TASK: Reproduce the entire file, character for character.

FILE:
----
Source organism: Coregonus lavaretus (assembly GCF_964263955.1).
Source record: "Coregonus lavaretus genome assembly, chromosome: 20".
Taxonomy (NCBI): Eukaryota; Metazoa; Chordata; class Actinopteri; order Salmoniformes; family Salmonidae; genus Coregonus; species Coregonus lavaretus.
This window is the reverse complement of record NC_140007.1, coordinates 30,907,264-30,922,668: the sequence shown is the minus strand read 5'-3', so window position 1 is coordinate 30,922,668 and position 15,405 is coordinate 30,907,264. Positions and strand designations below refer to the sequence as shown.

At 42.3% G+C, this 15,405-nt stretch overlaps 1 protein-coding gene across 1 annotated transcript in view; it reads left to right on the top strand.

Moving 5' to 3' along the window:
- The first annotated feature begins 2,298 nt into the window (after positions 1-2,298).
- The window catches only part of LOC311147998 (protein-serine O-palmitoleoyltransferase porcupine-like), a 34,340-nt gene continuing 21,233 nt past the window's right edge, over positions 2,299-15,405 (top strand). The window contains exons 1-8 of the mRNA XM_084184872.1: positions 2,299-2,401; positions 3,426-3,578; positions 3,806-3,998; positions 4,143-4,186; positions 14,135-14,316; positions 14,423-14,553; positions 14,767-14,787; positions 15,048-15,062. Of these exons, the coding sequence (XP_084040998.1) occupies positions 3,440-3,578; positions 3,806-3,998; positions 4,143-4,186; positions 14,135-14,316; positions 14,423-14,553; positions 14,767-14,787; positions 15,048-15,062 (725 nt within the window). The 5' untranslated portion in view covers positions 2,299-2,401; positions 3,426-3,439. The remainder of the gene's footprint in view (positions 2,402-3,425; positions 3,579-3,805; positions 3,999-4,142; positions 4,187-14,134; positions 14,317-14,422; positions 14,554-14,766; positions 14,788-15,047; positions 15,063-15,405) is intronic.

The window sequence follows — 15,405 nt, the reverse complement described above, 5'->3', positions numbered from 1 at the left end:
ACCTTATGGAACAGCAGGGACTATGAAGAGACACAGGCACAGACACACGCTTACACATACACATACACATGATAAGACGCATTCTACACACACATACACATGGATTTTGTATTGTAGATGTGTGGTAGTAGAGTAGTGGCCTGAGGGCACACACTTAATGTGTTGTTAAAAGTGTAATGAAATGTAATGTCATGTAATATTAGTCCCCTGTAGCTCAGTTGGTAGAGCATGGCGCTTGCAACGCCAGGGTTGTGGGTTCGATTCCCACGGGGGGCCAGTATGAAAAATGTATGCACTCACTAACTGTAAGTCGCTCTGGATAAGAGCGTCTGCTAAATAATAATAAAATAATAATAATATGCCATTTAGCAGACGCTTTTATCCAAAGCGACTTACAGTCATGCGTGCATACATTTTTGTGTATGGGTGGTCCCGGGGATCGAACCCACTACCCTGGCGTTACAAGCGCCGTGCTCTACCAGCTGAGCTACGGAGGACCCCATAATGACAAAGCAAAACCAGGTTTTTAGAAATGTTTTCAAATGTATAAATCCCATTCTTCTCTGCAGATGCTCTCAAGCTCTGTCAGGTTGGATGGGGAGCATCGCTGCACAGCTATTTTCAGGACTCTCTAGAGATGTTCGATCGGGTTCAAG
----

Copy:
Source organism: Coregonus lavaretus (assembly GCF_964263955.1).
Source record: "Coregonus lavaretus genome assembly, chromosome: 20".
Taxonomy (NCBI): Eukaryota; Metazoa; Chordata; class Actinopteri; order Salmoniformes; family Salmonidae; genus Coregonus; species Coregonus lavaretus.
This window is the reverse complement of record NC_140007.1, coordinates 30,907,264-30,922,668: the sequence shown is the minus strand read 5'-3', so window position 1 is coordinate 30,922,668 and position 15,405 is coordinate 30,907,264. Positions and strand designations below refer to the sequence as shown.

At 42.3% G+C, this 15,405-nt stretch overlaps 1 protein-coding gene across 1 annotated transcript in view; it reads left to right on the top strand.

Moving 5' to 3' along the window:
- The first annotated feature begins 2,298 nt into the window (after positions 1-2,298).
- The window catches only part of LOC311147998 (protein-serine O-palmitoleoyltransferase porcupine-like), a 34,340-nt gene continuing 21,233 nt past the window's right edge, over positions 2,299-15,405 (top strand). The window contains exons 1-8 of the mRNA XM_084184872.1: positions 2,299-2,401; positions 3,426-3,578; positions 3,806-3,998; positions 4,143-4,186; positions 14,135-14,316; positions 14,423-14,553; positions 14,767-14,787; positions 15,048-15,062. Of these exons, the coding sequence (XP_084040998.1) occupies positions 3,440-3,578; positions 3,806-3,998; positions 4,143-4,186; positions 14,135-14,316; positions 14,423-14,553; positions 14,767-14,787; positions 15,048-15,062 (725 nt within the window). The 5' untranslated portion in view covers positions 2,299-2,401; positions 3,426-3,439. The remainder of the gene's footprint in view (positions 2,402-3,425; positions 3,579-3,805; positions 3,999-4,142; positions 4,187-14,134; positions 14,317-14,422; positions 14,554-14,766; positions 14,788-15,047; positions 15,063-15,405) is intronic.

The window sequence follows — 15,405 nt, the reverse complement described above, 5'->3', positions numbered from 1 at the left end:
ACCTTATGGAACAGCAGGGACTATGAAGAGACACAGGCACAGACACACGCTTACACATACACATACACATGATAAGACGCATTCTACACACACATACACATGGATTTTGTATTGTAGATGTGTGGTAGTAGAGTAGTGGCCTGAGGGCACACACTTAATGTGTTGTTAAAAGTGTAATGAAATGTAATGTCATGTAATATTAGTCCCCTGTAGCTCAGTTGGTAGAGCATGGCGCTTGCAACGCCAGGGTTGTGGGTTCGATTCCCACGGGGGGCCAGTATGAAAAATGTATGCACTCACTAACTGTAAGTCGCTCTGGATAAGAGCGTCTGCTAAATAATAATAAAATAATAATAATATGCCATTTAGCAGACGCTTTTATCCAAAGCGACTTACAGTCATGCGTGCATACATTTTTGTGTATGGGTGGTCCCGGGGATCGAACCCACTACCCTGGCGTTACAAGCGCCGTGCTCTACCAGCTGAGCTACGGAGGACCCCATAATGACAAAGCAAAACCAGGTTTTTAGAAATGTTTTCAAATGTATAAATCCCATTCTTCTCTGCAGATGCTCTCAAGCTCTGTCAGGTTGGATGGGGAGCATCGCTGCACAGCTATTTTCAGGACTCTCTAGAGATGTTCGATCGGGTTCAAG